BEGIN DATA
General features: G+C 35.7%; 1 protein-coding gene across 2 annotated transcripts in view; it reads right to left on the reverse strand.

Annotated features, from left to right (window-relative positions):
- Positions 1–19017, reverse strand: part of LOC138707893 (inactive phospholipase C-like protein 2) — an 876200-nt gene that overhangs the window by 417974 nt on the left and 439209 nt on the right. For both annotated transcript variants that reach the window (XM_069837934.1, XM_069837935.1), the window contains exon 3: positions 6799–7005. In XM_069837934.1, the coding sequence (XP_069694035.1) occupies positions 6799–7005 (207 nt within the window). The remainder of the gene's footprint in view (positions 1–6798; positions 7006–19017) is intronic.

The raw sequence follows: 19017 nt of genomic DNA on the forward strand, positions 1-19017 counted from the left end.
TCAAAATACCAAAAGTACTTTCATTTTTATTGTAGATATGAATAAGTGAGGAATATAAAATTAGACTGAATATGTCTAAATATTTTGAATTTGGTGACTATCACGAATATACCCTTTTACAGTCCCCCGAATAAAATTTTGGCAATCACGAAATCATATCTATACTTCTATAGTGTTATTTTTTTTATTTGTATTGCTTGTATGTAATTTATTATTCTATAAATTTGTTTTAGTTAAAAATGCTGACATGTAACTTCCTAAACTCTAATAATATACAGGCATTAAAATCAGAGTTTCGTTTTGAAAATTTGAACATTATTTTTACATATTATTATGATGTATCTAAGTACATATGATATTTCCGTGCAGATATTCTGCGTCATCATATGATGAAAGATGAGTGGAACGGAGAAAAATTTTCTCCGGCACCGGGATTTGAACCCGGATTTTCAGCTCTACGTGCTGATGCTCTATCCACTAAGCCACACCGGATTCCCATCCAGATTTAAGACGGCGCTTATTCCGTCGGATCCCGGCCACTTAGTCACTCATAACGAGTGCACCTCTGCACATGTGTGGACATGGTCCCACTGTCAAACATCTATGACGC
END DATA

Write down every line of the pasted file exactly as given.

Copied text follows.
General features: G+C 35.7%; 1 protein-coding gene across 2 annotated transcripts in view; it reads right to left on the reverse strand.

Annotated features, from left to right (window-relative positions):
- Positions 1–19017, reverse strand: part of LOC138707893 (inactive phospholipase C-like protein 2) — an 876200-nt gene that overhangs the window by 417974 nt on the left and 439209 nt on the right. For both annotated transcript variants that reach the window (XM_069837934.1, XM_069837935.1), the window contains exon 3: positions 6799–7005. In XM_069837934.1, the coding sequence (XP_069694035.1) occupies positions 6799–7005 (207 nt within the window). The remainder of the gene's footprint in view (positions 1–6798; positions 7006–19017) is intronic.

The raw sequence follows: 19017 nt of genomic DNA on the forward strand, positions 1-19017 counted from the left end.
TCAAAATACCAAAAGTACTTTCATTTTTATTGTAGATATGAATAAGTGAGGAATATAAAATTAGACTGAATATGTCTAAATATTTTGAATTTGGTGACTATCACGAATATACCCTTTTACAGTCCCCCGAATAAAATTTTGGCAATCACGAAATCATATCTATACTTCTATAGTGTTATTTTTTTTATTTGTATTGCTTGTATGTAATTTATTATTCTATAAATTTGTTTTAGTTAAAAATGCTGACATGTAACTTCCTAAACTCTAATAATATACAGGCATTAAAATCAGAGTTTCGTTTTGAAAATTTGAACATTATTTTTACATATTATTATGATGTATCTAAGTACATATGATATTTCCGTGCAGATATTCTGCGTCATCATATGATGAAAGATGAGTGGAACGGAGAAAAATTTTCTCCGGCACCGGGATTTGAACCCGGATTTTCAGCTCTACGTGCTGATGCTCTATCCACTAAGCCACACCGGATTCCCATCCAGATTTAAGACGGCGCTTATTCCGTCGGATCCCGGCCACTTAGTCACTCATAACGAGTGCACCTCTGCACATGTGTGGACATGGTCCCACTGTCAAACATCTATGACGC